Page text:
Reading Comic Books With Your Pre-Schooler

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All Images: Sarah Pinault

On a recent attic purge at the in-laws, we acquired something new to us: two boxes of the most varied ’80s comics you can imagine. The Toxic Avenger, Jello Man, Animaniacs, Spider-Man, you name it. My 4-year-old son could barely contain his joy. Having discovered comic books at PortCon last summer, he has read the few comic books  he has so many times over they don’t even pretend to hang together anymore.

So for the last few weeks we have spent the early morning hours, little brother’s afternoon nap, and much of bedtime, curled up in the big armchair reading, but also not reading comic books. How do you not read a comic book you are reading? Well, it turns out that not all cutesy comic books are created equal. (I’m looking at you Warner Brothers.) Some that seem to be good for a younger audience on the surface, actually contain some interesting language and metaphor choices that we’d rather not explain at this stage. So we selectively read for some time, skipping over certain frames and pages, before determining that the collection needed to be culled.

YOGIWe sat down one evening and went through hundreds of comics, determining which ones were good for now and which ones could be put aside for a few years. Now, some things are obvious. Most comic books that my friends read are not suitable for my 4-year-old. But some of the characters he loves, and that seem age-appropriate, aren’t always the best reading for little ears. So, if you get handed a collection of similarly random comic books, here are our criteria:

1. The Wolf Whistle Test. Any comics that depict a male character momentarily morphing into a wolf when a girl passes by—instantly gone. Don’t get me wrong; there are classic cartoons that contain this kind of imagery that I would love to share with him in years to come. At this young age, when he is absorbing the world around him like a sponge, that’s not an ideal I care to teach him.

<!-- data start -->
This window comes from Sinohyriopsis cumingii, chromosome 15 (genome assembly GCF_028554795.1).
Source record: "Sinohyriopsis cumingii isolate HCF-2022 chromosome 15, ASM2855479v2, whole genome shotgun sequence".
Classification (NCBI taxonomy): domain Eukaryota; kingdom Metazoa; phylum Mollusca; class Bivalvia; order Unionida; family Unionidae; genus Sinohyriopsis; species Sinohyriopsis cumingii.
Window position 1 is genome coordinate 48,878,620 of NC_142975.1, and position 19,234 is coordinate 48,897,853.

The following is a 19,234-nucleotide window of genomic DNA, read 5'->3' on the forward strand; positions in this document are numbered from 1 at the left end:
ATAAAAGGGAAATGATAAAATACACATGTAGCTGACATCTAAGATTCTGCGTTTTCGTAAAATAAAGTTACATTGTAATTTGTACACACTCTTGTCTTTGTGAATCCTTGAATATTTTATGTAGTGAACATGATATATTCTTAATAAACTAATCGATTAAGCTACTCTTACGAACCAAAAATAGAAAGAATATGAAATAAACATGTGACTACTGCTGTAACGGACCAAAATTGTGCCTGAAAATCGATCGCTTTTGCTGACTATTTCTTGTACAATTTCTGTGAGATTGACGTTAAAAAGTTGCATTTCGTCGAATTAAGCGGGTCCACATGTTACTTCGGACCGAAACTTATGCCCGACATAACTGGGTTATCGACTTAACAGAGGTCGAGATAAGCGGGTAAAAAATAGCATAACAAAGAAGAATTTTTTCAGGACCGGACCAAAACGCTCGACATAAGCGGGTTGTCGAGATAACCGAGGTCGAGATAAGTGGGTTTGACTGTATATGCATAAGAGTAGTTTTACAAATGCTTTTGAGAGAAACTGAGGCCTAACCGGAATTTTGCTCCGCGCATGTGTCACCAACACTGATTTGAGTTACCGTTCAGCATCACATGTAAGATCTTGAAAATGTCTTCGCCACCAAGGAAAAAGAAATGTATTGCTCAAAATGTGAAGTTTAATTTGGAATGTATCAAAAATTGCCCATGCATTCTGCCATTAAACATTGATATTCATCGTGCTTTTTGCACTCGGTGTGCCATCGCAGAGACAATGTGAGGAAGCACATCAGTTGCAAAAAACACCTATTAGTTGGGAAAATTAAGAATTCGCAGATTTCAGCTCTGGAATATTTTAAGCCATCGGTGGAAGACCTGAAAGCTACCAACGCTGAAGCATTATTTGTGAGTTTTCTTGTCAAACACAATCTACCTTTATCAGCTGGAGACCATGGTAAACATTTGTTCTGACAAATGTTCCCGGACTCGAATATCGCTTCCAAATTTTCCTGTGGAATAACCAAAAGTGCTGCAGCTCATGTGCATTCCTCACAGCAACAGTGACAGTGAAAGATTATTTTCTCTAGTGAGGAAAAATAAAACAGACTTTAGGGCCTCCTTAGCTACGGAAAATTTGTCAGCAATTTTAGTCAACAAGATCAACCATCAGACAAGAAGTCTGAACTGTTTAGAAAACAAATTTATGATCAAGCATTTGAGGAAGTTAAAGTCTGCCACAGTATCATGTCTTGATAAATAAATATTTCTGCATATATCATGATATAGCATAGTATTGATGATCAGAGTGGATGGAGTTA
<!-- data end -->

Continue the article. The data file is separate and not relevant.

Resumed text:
2. The Language Test. None of the comic books we had in our stack contained any actual cursing, but there was a great deal of snark and sarcasm. Now, I am all about the snark and sarcasm. My pastor would say that sarcasm is one of my spiritual gifts, but on a 4-year-old, it is not cute. Animaniacs J’accuse!

comicbook3. The Violence Test. Some of the superheroes that my son adores are much more violent in the comic books than they are in the cartoons and movies. The language often describes what’s going on, but a picture speaks a thousand words. On the whole, I avoid many of the superhero comic books at this stage, but some of the more cartoon-like ones can still contain more violence than you would expect.

4. The Nudity Test. Closely linked to the Wolf Whistle test, this speaks more to the clothing of a character than the relationships depicted. A lack of clothing, on either sex, is a big no for our comic book library. My son gets more curious each day, and images in comics like The Toxic Crusader prompt questions that I’d rather deal with in about eight years’ time.

When all was said and done, we packed away about half of the Animaniacs comic books, most of the DC/Marvel lines, and were left with a good collection of Looney Tunes and Hanna Barbera comics.  My son is perfectly happy with Yogi Bear, and hasn’t noticed the shrinking pile. It is much easier to read to him now that we aren’t stumbling to edit a sentence every page or so.

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